Empirical studies of the use of trade secrecy are scant, and those focusing on startups, non-existent. In this paper, we present the first set of data — drawn from the Berkeley Patent Survey — on the use of trade secrets by U.S. startup companies in the software, biotechnology, medical device, and hardware industries.
Specifically, we report on the prevalence of trade secrecy usage among startups. Additionally, we assess the importance of trade secrets in relation to other forms of intellectual property protection and barriers to entry, such as patents, copyrights, first-mover advantage, and complementary assets. We segment these results by a variety of factors, including industry, company business model, overall revenue, patenting propensity, funding sources, innovation types, and licensing. From this segmentation, we implement a basic regression model and report on those factors showing a statistically significant relationship in the use of trade secrets by startups.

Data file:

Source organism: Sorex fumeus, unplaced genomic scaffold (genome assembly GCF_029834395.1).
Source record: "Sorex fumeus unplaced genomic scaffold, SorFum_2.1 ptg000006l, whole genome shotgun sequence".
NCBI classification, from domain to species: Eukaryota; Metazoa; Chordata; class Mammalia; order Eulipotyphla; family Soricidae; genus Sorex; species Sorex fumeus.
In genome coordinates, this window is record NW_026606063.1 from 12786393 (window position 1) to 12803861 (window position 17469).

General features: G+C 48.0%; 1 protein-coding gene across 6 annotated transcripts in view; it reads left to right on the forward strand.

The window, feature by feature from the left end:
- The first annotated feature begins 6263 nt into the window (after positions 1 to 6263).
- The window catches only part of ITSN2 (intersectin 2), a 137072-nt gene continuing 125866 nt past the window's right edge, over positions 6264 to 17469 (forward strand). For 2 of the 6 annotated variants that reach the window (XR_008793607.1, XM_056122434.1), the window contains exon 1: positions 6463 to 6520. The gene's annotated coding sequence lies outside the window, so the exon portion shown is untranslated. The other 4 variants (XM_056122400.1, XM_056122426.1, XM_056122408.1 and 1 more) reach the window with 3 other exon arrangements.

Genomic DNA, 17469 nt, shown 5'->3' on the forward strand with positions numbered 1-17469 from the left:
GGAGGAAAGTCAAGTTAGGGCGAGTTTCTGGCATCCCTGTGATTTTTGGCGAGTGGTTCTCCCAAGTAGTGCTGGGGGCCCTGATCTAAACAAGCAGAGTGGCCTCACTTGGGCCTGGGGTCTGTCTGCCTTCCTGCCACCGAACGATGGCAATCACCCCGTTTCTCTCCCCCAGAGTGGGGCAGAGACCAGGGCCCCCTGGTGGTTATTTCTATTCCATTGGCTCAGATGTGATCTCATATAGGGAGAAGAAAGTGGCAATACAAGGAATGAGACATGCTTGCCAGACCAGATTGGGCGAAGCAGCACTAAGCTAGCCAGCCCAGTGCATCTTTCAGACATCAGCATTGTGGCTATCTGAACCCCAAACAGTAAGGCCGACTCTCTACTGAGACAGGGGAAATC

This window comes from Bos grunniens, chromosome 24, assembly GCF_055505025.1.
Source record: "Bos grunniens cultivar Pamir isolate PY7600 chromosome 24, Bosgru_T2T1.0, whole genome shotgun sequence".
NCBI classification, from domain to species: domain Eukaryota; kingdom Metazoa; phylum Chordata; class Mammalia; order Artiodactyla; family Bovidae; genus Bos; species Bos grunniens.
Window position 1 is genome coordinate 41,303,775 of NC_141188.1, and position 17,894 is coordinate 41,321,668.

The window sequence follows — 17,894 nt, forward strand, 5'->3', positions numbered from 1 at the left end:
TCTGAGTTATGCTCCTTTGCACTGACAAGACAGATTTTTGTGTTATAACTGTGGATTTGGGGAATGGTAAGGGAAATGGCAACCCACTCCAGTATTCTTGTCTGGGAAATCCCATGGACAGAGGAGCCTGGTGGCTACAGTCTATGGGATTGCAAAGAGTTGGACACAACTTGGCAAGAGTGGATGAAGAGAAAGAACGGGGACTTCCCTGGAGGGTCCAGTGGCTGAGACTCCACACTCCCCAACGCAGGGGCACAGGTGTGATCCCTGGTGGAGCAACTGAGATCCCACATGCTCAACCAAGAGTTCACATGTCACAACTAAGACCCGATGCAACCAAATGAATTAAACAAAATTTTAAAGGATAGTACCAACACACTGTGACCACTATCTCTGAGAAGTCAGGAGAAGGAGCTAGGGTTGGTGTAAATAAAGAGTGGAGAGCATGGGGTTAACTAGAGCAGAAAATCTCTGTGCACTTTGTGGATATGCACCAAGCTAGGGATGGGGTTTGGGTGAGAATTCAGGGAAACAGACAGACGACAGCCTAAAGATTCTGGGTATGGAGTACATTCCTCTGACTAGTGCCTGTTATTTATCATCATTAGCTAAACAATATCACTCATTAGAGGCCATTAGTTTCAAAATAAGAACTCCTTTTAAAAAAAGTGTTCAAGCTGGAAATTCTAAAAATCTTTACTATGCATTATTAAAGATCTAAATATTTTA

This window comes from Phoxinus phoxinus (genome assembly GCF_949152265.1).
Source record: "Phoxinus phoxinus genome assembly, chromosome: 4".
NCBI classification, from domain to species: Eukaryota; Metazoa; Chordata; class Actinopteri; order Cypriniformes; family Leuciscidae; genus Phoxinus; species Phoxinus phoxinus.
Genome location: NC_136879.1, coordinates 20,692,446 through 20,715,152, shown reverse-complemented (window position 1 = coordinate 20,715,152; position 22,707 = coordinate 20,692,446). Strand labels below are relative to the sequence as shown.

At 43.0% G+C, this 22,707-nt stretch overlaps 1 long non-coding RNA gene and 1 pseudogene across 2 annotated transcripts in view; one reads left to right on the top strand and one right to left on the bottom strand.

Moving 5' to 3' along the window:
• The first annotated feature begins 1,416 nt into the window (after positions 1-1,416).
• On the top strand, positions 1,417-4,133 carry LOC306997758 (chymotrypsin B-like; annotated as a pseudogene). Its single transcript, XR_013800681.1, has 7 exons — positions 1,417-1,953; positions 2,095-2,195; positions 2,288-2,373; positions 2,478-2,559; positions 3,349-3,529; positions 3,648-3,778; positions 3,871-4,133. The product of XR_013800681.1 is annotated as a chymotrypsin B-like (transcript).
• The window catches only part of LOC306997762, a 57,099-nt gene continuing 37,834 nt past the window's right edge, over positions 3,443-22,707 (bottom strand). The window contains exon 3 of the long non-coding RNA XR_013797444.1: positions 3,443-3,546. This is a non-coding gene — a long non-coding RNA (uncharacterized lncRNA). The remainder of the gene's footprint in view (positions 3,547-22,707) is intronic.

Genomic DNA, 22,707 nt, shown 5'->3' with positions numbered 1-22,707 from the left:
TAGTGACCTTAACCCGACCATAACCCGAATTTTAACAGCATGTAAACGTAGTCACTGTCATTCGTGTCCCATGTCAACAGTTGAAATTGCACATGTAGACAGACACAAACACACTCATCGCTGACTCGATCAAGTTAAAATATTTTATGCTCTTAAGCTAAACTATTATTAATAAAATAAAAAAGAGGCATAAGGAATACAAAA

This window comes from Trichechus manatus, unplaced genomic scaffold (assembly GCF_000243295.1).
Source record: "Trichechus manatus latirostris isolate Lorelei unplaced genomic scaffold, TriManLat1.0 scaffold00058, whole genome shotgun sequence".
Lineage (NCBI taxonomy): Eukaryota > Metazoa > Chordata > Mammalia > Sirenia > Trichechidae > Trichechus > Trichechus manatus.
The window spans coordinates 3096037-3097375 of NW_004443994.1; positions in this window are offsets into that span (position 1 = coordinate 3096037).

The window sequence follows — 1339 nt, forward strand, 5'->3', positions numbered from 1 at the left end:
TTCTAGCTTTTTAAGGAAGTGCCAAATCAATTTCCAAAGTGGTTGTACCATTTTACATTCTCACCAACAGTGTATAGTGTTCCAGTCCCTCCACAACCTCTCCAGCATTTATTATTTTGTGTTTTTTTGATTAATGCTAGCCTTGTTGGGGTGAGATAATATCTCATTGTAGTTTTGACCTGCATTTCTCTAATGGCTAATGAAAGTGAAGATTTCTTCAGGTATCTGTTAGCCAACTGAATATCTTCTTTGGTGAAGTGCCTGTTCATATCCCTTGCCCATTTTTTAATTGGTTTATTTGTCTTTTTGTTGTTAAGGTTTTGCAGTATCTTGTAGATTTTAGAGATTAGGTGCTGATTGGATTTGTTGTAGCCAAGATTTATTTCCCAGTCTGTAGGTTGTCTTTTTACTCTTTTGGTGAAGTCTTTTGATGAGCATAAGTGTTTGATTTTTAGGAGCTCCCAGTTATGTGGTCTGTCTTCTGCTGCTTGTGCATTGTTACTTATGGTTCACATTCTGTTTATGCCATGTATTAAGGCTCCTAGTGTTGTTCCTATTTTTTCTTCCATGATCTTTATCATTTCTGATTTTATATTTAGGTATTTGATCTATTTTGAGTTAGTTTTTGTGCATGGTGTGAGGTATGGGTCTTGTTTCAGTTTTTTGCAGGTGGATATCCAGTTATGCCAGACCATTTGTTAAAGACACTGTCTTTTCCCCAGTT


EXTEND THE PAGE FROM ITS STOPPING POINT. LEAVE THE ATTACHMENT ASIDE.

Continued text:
Our results point to three major findings. First, trade secrecy serves other important aims aside from first-mover advantage. Second, trade secrets may act both as economic complements and substitutes to patenting. Third, trade secrets may serve as important strategic assets, functioning much in the same manner as patents in terms of licensing and setting the boundaries of the firm.